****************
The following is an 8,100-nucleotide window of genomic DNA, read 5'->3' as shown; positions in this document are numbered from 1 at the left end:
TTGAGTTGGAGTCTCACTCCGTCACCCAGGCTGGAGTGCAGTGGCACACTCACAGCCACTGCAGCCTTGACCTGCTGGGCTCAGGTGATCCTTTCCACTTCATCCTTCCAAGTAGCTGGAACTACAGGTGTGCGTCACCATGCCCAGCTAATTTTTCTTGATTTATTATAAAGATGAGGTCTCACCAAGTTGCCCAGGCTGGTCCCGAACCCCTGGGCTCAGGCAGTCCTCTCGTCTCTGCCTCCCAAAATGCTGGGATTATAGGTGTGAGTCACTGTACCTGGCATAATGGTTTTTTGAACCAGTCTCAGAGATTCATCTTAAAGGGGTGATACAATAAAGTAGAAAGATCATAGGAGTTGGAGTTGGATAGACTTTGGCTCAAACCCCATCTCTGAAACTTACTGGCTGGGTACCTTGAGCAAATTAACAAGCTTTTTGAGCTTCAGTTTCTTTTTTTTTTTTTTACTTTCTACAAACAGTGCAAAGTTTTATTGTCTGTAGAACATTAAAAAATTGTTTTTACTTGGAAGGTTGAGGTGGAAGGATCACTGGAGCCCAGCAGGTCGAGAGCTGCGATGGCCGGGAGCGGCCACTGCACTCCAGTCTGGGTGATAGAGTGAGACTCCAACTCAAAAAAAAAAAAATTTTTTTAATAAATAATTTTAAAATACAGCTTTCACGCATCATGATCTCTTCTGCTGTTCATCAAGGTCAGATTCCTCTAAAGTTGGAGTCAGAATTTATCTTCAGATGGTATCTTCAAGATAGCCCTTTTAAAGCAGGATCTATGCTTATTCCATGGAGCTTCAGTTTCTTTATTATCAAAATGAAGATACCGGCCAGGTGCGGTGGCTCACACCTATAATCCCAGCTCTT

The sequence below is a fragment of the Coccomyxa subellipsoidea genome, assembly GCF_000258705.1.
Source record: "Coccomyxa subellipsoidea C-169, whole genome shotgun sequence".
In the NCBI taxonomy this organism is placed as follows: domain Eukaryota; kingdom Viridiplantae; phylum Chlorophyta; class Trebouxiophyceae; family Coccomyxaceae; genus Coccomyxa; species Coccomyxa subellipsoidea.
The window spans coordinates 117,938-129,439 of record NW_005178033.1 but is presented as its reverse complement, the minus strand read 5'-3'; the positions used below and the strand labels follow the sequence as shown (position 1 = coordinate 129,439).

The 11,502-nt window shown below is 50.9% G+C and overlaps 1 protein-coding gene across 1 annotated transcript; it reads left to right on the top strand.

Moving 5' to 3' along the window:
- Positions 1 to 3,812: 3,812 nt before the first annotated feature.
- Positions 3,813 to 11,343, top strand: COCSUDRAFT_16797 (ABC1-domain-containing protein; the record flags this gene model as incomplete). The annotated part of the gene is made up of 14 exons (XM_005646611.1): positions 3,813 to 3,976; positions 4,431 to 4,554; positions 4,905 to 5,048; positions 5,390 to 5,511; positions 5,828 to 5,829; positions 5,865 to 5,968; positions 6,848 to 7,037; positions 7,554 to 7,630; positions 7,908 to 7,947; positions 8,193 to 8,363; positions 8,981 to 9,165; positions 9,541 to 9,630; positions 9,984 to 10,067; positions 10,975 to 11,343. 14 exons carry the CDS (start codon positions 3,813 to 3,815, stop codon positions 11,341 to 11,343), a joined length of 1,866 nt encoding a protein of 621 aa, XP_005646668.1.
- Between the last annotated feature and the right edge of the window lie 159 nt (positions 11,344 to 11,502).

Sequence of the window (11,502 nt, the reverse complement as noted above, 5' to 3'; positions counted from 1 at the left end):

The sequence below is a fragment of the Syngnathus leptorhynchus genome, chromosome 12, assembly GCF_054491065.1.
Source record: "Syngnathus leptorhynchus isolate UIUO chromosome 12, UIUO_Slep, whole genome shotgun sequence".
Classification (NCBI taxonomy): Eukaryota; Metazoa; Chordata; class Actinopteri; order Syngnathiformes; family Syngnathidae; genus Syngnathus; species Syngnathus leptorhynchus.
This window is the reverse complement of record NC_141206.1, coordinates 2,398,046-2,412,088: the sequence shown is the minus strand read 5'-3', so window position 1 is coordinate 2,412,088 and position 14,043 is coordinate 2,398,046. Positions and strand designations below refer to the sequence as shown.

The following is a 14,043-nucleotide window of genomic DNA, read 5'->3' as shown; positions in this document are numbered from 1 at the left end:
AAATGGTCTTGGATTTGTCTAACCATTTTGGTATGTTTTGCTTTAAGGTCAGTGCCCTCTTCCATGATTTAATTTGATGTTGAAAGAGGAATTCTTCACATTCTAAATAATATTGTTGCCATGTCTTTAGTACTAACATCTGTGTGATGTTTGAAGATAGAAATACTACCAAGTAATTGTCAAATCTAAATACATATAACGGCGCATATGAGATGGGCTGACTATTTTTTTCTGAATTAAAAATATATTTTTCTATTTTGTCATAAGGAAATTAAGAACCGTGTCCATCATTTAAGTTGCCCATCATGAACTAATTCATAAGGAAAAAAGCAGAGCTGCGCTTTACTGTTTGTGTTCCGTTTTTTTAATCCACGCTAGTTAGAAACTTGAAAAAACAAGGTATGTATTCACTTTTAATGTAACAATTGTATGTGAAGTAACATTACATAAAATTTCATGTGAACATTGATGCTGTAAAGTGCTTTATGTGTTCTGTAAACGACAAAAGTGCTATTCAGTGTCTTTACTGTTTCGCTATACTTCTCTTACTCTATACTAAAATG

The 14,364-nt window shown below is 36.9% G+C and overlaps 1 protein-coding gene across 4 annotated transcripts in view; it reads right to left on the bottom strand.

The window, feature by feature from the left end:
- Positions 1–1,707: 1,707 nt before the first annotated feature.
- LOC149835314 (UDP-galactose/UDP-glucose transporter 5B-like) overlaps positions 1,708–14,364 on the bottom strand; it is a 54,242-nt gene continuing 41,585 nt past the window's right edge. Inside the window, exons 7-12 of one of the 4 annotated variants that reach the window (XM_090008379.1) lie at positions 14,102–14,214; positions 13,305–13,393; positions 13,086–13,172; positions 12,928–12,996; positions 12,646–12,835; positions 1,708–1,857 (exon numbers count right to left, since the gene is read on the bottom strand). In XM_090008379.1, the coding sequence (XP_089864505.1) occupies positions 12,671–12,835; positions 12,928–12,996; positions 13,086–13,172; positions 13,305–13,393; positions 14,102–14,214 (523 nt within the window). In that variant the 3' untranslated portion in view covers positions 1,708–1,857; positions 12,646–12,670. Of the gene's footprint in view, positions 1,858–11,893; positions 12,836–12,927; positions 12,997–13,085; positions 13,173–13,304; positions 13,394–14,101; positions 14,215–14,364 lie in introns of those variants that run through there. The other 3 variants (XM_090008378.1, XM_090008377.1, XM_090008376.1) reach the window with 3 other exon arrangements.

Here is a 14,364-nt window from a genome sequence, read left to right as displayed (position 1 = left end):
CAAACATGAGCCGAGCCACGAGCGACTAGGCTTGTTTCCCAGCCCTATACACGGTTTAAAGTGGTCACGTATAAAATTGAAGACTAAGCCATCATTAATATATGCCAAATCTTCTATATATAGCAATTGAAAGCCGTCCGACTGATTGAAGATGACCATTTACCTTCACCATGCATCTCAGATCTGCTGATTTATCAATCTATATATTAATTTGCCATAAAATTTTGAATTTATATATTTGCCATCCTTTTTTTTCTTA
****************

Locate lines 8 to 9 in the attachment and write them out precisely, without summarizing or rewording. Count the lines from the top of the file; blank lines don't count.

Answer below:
Moving 5' to 3' along the window:
- Positions 1 to 3,812: 3,812 nt before the first annotated feature.